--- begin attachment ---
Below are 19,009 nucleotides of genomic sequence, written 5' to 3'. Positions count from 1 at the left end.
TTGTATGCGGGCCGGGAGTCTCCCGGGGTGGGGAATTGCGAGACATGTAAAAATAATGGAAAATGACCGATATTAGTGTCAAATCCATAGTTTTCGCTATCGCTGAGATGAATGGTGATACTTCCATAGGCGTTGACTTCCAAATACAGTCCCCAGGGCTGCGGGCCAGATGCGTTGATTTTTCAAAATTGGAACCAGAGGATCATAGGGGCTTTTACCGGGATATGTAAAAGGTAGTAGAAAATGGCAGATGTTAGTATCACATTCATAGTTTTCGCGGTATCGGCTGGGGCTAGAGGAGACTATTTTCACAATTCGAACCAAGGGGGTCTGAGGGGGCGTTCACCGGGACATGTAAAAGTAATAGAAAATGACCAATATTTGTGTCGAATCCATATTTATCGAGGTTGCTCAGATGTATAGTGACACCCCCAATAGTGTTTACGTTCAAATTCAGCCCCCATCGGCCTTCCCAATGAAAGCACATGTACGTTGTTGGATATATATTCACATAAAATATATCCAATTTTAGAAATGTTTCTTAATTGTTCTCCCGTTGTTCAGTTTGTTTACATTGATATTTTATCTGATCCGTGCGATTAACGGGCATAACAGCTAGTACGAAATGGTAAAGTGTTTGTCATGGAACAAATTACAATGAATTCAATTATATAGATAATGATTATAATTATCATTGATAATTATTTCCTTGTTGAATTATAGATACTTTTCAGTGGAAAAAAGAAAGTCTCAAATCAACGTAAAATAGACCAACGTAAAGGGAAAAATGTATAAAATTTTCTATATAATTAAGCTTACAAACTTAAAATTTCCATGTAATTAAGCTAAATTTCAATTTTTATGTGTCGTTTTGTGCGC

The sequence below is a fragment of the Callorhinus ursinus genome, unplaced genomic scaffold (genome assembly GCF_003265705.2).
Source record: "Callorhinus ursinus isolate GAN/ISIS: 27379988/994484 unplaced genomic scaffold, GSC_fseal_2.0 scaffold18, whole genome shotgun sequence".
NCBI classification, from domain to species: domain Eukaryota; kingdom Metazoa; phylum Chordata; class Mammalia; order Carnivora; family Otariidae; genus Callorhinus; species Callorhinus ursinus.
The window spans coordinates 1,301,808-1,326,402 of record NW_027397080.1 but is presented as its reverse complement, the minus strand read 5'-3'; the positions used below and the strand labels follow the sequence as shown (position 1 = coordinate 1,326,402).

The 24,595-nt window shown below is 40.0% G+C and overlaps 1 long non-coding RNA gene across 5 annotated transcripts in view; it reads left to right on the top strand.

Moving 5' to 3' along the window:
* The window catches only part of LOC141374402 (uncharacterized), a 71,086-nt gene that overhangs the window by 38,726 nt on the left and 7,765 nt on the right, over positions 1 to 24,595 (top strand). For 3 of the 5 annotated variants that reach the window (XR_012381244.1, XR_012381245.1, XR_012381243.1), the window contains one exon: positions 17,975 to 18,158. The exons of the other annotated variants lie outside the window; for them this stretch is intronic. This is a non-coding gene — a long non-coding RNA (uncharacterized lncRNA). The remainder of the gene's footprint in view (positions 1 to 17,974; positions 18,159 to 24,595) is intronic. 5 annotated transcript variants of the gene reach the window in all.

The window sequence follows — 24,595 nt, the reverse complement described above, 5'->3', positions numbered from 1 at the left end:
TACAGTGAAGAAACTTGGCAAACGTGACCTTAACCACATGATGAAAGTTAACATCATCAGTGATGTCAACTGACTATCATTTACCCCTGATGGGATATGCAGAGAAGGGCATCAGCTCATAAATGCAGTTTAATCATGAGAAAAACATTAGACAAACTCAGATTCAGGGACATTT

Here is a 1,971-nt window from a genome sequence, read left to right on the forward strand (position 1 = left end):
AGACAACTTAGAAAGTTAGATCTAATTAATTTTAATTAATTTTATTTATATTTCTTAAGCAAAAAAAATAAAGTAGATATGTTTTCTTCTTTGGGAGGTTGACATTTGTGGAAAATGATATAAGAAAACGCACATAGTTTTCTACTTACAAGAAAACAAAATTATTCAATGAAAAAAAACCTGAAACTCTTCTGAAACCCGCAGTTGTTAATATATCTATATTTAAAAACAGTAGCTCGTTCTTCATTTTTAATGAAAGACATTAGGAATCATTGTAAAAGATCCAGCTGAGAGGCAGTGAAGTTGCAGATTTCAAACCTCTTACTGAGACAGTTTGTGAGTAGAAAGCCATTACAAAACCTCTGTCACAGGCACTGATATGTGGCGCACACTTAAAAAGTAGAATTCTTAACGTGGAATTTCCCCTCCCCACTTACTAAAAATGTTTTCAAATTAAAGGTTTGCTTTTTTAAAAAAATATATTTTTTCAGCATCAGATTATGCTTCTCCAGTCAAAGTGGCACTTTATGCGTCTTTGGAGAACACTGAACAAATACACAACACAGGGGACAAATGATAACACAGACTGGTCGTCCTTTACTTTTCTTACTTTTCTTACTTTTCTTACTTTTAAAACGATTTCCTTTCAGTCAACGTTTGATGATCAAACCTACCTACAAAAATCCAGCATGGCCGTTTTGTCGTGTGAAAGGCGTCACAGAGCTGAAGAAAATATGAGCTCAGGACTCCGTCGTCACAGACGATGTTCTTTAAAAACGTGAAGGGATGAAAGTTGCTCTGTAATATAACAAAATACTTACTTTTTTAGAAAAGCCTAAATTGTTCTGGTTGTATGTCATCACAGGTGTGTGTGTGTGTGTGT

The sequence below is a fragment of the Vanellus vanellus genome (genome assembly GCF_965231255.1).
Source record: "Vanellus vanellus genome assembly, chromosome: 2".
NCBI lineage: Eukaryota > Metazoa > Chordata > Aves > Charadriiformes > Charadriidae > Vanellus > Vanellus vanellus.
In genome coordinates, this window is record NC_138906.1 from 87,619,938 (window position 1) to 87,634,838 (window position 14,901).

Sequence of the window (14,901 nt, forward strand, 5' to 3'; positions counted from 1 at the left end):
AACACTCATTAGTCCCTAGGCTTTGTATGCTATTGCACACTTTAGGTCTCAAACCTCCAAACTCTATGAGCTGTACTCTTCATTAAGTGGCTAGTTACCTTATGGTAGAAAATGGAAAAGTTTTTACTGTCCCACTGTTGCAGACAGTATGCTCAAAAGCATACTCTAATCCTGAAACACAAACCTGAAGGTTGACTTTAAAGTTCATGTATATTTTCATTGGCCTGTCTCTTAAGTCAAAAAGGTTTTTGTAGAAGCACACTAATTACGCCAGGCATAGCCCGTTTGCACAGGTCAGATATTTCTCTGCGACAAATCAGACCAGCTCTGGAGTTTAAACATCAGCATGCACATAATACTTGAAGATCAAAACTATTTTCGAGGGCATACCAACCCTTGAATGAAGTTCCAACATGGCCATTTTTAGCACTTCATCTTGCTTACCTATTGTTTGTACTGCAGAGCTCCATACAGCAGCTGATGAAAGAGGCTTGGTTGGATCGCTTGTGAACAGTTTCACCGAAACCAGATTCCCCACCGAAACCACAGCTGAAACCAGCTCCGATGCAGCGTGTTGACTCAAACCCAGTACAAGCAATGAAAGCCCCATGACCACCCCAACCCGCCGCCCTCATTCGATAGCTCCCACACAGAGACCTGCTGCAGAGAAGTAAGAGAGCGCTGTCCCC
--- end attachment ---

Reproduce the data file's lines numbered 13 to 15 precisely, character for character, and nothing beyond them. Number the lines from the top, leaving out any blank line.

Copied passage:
AGACAACTTAGAAAGTTAGATCTAATTAATTTTAATTAATTTTATTTATATTTCTTAAGCAAAAAAAATAAAGTAGATATGTTTTCTTCTTTGGGAGGTTGACATTTGTGGAAAATGATATAAGAAAACGCACATAGTTTTCTACTTACAAGAAAACAAAATTATTCAATGAAAAAAAACCTGAAACTCTTCTGAAACCCGCAGTTGTTAATATATCTATATTTAAAAACAGTAGCTCGTTCTTCATTTTTAATGAAAGACATTAGGAATCATTGTAAAAGATCCAGCTGAGAGGCAGTGAAGTTGCAGATTTCAAACCTCTTACTGAGACAGTTTGTGAGTAGAAAGCCATTACAAAACCTCTGTCACAGGCACTGATATGTGGCGCACACTTAAAAAGTAGAATTCTTAACGTGGAATTTCCCCTCCCCACTTACTAAAAATGTTTTCAAATTAAAGGTTTGCTTTTTTAAAAAAATATATTTTTTCAGCATCAGATTATGCTTCTCCAGTCAAAGTGGCACTTTATGCGTCTTTGGAGAACACTGAACAAATACACAACACAGGGGACAAATGATAACACAGACTGGTCGTCCTTTACTTTTCTTACTTTTCTTACTTTTCTTACTTTTAAAACGATTTCCTTTCAGTCAACGTTTGATGATCAAACCTACCTACAAAAATCCAGCATGGCCGTTTTGTCGTGTGAAAGGCGTCACAGAGCTGAAGAAAATATGAGCTCAGGACTCCGTCGTCACAGACGATGTTCTTTAAAAACGTGAAGGGATGAAAGTTGCTCTGTAATATAACAAAATACTTACTTTTTTAGAAAAGCCTAAATTGTTCTGGTTGTATGTCATCACAGGTGTGTGTGTGTGTGTGT

The sequence below is a fragment of the Vanellus vanellus genome (genome assembly GCF_965231255.1).
Source record: "Vanellus vanellus genome assembly, chromosome: 2".